As part of the deal, the Palestinian-Israeli lawmaker confessed that he smuggled the phones to the prisoners saying this was for "humanitarian and moral reasons."
Ghattas told The New Arab that he hoped what he did and the price he will now pay would not go in vain.
"I hope that we as a people, community, civil groups and parties, shall give due attention to the suffering of Palestinian prisoners in the occupation's prisons and put it on the agenda of the Arab and international public opinion," he said.
Ghattas's remarks came minutes after he resigned from the Knesset, ending four years of legislative service since he was elected with the leftwing Palestinian-Israeli 'Balad' bloc.
Ghattas had signed a plea bargain agreement on Thursday in which he confessed to smuggling mobile phones to Palestinian prisoners in Ketziot Prison in the Negev and agreed to serve two years in jail and resign his Knesset seat; the lawmaker was not charged on more serious security related offences.
"In my four years of service, I worked to promote and achieve my people's rights. For me the Knesset is an arena of struggle not a career, and I leave it without regret or bitterness. There are other arenas of struggle where I can serve my people," he told The New Arab.
|Ghattas said he signed the plea deal to stop the "racist campaigns of incitement" against Palestinians that accompanied the allegations against him|
Ghattas said he signed the plea deal to stop the "racist campaigns of incitement" against Palestinians that accompanied the allegations against him, but admitted that he is worried about going to prison.
"It will not be easy, but despite the pain and the bitterness, this was the best possible option instead of years of trial accompanied by racist and fascist incitement campaigns," he told The New Arab.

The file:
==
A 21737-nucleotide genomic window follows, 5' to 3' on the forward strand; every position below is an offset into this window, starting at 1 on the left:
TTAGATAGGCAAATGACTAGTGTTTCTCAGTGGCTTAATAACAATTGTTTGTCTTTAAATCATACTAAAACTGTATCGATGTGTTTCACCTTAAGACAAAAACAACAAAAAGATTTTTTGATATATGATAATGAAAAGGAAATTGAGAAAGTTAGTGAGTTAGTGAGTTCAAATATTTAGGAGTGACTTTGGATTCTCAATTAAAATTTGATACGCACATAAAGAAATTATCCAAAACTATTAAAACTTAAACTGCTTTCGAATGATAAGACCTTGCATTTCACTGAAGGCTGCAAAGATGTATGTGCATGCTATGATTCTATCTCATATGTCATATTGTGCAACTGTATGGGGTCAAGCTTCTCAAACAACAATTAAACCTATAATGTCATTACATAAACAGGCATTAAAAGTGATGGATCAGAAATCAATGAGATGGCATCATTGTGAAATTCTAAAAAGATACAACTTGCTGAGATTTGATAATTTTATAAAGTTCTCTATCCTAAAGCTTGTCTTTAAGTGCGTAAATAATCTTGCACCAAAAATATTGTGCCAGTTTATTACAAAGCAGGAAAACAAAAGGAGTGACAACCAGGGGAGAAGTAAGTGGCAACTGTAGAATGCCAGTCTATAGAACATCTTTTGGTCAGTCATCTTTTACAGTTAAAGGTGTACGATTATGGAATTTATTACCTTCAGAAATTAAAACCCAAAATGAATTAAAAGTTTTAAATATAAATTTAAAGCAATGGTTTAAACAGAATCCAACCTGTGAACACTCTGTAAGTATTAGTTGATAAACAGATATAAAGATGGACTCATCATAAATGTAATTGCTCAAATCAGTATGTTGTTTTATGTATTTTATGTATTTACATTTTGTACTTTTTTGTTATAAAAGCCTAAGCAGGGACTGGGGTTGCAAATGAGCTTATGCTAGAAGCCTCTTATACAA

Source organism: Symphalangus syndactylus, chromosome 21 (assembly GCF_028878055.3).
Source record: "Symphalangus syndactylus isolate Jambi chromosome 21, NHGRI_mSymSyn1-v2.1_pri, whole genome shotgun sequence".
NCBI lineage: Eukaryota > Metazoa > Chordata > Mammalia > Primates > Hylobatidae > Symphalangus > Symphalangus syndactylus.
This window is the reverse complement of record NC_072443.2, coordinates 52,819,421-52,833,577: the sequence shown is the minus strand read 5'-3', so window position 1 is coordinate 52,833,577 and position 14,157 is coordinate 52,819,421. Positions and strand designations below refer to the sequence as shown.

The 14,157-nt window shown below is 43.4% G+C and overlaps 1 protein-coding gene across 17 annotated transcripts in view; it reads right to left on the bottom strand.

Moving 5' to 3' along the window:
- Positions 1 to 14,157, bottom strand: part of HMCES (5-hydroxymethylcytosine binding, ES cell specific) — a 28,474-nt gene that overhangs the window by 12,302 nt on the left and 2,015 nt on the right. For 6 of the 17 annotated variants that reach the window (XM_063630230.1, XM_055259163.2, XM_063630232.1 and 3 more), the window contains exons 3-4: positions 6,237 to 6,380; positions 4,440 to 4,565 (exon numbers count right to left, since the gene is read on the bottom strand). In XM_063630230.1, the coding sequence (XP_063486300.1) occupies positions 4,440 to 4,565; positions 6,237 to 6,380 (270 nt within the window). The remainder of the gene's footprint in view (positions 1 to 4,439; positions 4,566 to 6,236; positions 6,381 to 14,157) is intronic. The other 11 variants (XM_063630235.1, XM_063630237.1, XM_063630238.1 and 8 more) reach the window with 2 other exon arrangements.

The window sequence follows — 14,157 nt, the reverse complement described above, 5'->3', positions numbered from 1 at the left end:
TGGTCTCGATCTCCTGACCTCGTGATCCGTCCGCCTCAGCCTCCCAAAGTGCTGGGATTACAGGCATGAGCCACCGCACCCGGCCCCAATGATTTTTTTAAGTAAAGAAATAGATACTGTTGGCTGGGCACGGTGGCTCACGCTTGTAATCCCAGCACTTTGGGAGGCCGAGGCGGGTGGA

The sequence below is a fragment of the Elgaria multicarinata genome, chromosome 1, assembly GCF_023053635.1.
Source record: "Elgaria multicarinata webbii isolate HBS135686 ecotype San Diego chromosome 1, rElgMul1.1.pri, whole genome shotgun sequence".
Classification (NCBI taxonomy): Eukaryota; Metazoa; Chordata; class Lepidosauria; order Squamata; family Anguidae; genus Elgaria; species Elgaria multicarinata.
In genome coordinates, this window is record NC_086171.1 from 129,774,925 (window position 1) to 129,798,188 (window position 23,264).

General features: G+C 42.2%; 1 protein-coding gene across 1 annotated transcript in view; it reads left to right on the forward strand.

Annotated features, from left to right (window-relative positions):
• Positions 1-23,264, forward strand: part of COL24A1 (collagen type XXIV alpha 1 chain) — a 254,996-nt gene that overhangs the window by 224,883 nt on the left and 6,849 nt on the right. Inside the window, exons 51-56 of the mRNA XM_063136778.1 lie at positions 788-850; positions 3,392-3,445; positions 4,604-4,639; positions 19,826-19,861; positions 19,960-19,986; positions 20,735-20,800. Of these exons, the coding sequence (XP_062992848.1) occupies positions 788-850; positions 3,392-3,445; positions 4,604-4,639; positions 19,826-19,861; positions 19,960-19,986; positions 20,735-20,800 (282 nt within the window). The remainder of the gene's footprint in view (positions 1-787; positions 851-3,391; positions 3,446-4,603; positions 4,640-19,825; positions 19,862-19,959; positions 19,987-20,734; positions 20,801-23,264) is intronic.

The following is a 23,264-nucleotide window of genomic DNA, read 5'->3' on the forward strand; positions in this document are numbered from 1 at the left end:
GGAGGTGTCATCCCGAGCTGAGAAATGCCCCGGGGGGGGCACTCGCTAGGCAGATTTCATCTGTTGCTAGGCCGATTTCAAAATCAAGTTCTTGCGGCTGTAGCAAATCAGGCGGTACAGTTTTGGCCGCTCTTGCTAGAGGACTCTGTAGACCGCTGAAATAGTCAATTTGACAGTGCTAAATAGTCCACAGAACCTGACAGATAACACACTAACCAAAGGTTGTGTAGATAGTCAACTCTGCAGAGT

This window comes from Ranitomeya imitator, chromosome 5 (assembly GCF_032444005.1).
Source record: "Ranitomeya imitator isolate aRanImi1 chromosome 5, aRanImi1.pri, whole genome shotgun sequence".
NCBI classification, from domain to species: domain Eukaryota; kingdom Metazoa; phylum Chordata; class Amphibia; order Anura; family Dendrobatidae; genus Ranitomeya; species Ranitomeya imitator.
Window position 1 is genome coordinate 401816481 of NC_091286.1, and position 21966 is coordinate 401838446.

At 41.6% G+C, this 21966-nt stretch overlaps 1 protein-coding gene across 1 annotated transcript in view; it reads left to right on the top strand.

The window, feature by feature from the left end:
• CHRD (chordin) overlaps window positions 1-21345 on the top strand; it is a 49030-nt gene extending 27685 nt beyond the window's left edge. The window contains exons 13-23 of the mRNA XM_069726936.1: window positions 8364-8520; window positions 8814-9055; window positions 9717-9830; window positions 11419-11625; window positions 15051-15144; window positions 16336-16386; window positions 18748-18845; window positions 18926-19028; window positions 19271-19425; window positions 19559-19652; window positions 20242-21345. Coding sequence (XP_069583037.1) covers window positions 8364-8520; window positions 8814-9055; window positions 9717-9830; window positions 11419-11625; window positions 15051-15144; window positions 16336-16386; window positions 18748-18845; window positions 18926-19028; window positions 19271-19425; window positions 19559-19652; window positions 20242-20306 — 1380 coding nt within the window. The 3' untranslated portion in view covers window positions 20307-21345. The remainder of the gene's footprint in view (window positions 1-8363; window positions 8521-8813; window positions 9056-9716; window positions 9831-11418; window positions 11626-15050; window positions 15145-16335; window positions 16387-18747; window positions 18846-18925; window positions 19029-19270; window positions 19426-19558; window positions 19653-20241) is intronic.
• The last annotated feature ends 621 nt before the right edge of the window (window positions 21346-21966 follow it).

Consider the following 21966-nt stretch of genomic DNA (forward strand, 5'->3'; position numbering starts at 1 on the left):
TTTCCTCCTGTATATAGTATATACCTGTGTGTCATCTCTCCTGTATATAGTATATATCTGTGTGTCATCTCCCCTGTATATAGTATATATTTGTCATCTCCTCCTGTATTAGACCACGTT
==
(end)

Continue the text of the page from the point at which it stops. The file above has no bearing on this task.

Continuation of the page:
After his resignation, it is expected that he will be officially re-indicted by a court on the charges based on what was agreed in the plea bargain. The process could take a few months, after which Ghattas will be jailed, he told The New Arab.
Ghattas's case began in mid-December when the Israeli Prison Service claimed the MK brought mobile phones to prisoners Walid Daqqa and Bassel al-Baraza when he was visiting them.
The allegations unleashed a wave of incitement led by Israeli Prime Minister Binyamin Netanyahu, who called for Ghattas's impeachment, triggering a law that allows this measure if 90 MKs vote in favour following an indictment.
The vote was postponed after a plea bargain was announced last week.
Israeli media reported that 12 mobile phones were found on two separate prisoners in searches after Ghattas visited Ketziot prison in the Negev desert.
One of the prisoners is serving time for the kidnapping and killing of an Israeli soldier in 1984.
The lawmaker, who was briefly arrested at the time, was suspected of passing phones and SIM cards to detainees at the prison on an unspecified date.
As an MP, Ghattas was accused of using parliamentary immunity to escape the search and smuggle the mobile phones into the prison.
Palestinian lawmakers from the 13-seat Joint List, to which Ghattas's Balad party belongs, frequently clash with Israel's leaders.
Palestinian Israelis make up some 17.5 percent of the country's population.
They are the descendants of Palestinians who remained on their land after Israel dispossessed hundreds of thousands of Palestinians in the 1948 Nakba.
They hold Israeli citizenship, but largely see themselves as Palestinians.